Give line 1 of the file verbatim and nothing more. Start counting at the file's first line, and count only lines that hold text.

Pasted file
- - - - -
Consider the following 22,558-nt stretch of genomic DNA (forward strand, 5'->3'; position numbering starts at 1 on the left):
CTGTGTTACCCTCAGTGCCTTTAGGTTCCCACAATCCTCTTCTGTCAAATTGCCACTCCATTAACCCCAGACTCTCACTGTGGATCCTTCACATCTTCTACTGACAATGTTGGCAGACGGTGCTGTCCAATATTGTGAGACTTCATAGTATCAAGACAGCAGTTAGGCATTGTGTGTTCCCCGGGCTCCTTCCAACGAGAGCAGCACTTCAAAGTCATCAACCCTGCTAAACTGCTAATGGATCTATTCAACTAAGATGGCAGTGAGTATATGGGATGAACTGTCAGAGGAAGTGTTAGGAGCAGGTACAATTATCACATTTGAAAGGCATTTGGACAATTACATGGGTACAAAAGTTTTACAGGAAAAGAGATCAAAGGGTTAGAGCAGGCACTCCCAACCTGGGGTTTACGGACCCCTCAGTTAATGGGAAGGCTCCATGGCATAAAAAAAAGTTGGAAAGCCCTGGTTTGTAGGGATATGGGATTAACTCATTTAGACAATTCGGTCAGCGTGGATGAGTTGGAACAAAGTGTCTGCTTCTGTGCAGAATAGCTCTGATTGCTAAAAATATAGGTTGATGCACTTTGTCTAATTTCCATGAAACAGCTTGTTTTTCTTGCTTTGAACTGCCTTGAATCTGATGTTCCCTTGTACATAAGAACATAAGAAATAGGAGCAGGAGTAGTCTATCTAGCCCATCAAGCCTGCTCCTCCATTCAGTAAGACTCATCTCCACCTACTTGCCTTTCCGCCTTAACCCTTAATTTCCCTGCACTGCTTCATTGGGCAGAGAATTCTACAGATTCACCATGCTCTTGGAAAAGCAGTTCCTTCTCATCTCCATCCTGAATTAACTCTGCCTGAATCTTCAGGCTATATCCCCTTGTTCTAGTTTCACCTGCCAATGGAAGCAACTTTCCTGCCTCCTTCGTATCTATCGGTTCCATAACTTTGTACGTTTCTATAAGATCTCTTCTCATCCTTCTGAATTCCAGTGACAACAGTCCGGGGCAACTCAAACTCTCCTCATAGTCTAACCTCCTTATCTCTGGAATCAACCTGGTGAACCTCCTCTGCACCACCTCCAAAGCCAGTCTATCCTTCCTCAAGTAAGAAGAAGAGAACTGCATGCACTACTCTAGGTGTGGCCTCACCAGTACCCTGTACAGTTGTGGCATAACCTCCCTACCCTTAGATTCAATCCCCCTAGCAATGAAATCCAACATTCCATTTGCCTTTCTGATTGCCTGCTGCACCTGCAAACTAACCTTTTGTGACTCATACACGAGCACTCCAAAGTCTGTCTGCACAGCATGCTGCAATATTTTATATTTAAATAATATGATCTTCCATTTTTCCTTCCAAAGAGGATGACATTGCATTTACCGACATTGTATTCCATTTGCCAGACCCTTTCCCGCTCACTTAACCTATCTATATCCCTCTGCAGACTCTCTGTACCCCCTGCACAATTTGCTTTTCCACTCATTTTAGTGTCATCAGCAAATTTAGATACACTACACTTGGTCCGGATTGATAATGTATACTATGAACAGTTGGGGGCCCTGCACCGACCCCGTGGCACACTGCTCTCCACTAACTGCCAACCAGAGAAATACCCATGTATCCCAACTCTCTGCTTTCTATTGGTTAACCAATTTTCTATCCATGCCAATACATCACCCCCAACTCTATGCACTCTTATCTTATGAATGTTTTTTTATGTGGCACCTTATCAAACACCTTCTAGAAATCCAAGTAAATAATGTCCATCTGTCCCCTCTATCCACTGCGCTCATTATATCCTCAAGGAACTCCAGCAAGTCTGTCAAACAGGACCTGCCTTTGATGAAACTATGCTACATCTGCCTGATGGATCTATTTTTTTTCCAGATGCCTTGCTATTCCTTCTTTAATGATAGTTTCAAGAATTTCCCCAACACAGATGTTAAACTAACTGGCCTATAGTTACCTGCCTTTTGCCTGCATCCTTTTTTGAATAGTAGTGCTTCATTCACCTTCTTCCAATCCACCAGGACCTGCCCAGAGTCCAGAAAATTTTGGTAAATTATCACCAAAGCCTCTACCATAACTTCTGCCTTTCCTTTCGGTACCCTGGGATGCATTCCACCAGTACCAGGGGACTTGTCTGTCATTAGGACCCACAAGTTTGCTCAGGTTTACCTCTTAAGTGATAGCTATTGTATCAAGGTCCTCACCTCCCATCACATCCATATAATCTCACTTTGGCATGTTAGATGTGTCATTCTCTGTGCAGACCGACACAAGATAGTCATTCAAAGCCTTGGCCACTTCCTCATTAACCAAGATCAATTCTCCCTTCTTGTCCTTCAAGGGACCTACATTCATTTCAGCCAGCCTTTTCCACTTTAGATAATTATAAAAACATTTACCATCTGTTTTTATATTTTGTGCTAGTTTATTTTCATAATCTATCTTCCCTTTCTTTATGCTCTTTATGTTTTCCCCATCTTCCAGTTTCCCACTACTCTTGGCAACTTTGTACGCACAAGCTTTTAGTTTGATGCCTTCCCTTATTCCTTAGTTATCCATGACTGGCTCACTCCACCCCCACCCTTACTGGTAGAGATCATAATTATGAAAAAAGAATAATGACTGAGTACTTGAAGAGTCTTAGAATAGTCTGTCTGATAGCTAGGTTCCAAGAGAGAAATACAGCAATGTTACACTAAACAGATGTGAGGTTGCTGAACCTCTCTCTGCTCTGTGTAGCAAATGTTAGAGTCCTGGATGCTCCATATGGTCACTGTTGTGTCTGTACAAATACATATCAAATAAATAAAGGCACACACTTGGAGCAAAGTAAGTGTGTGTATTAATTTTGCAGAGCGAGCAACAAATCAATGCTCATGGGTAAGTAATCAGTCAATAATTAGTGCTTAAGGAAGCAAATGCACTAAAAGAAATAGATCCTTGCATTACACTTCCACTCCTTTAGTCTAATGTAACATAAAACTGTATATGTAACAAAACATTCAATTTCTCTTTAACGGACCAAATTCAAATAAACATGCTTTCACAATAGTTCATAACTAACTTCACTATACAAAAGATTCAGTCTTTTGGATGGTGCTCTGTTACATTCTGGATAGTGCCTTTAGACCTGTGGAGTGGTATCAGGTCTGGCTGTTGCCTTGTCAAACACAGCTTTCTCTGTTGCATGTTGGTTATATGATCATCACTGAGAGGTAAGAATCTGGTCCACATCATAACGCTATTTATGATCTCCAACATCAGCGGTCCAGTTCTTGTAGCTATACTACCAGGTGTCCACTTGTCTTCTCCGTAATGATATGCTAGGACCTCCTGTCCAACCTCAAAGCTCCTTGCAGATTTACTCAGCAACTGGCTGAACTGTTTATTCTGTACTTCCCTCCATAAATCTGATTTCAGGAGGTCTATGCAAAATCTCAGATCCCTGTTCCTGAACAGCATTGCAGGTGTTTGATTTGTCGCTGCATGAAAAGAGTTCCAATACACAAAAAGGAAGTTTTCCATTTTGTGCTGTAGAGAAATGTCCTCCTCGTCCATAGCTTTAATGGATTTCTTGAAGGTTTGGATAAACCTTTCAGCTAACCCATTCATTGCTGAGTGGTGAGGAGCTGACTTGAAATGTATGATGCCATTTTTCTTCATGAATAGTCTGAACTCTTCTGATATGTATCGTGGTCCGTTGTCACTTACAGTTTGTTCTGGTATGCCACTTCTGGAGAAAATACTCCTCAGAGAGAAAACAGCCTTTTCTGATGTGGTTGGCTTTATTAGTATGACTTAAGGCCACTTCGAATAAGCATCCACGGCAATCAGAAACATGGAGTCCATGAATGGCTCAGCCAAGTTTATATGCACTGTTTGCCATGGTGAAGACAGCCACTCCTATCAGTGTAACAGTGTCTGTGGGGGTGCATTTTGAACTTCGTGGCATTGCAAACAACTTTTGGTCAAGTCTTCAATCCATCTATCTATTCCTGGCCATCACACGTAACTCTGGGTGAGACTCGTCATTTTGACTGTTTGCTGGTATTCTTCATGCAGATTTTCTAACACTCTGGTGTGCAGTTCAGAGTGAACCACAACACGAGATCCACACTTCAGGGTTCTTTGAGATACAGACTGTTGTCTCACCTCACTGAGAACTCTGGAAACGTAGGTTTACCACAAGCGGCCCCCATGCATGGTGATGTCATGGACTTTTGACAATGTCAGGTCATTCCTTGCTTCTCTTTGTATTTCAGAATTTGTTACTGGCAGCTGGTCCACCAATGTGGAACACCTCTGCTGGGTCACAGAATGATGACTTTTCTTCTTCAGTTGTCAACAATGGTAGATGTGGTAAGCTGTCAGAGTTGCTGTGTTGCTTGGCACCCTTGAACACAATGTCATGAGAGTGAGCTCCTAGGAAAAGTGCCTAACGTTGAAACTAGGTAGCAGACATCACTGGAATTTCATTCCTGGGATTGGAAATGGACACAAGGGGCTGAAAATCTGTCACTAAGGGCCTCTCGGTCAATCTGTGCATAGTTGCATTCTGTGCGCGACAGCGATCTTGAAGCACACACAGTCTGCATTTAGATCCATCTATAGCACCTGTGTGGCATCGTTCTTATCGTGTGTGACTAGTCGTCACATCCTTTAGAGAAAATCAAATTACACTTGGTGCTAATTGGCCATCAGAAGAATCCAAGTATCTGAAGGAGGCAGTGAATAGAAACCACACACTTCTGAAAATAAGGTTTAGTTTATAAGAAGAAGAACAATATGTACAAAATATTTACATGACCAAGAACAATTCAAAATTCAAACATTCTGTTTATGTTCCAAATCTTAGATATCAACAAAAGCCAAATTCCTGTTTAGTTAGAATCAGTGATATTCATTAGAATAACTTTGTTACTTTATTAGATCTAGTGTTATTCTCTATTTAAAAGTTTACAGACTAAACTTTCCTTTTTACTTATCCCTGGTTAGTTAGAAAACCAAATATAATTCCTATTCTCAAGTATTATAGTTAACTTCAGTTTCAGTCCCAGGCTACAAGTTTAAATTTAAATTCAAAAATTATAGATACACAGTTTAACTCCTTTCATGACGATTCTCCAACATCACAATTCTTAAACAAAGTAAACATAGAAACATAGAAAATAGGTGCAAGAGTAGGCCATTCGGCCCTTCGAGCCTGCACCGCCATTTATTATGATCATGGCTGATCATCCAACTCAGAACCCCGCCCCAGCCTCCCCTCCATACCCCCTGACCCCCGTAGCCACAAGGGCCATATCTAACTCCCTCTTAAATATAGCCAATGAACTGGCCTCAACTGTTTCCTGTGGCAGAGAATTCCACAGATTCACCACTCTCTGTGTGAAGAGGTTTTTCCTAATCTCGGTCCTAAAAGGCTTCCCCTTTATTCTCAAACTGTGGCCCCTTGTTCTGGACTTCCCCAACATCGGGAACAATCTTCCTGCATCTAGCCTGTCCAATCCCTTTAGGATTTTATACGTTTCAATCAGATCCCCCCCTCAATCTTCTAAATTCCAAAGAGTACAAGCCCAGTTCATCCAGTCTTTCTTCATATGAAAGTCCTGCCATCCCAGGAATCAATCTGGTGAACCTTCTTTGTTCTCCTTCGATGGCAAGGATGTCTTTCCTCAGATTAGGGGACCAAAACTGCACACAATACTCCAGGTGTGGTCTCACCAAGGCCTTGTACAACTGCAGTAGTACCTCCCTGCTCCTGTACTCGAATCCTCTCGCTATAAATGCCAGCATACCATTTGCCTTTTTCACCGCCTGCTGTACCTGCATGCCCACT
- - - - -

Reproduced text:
Consider the following 22,558-nt stretch of genomic DNA (forward strand, 5'->3'; position numbering starts at 1 on the left):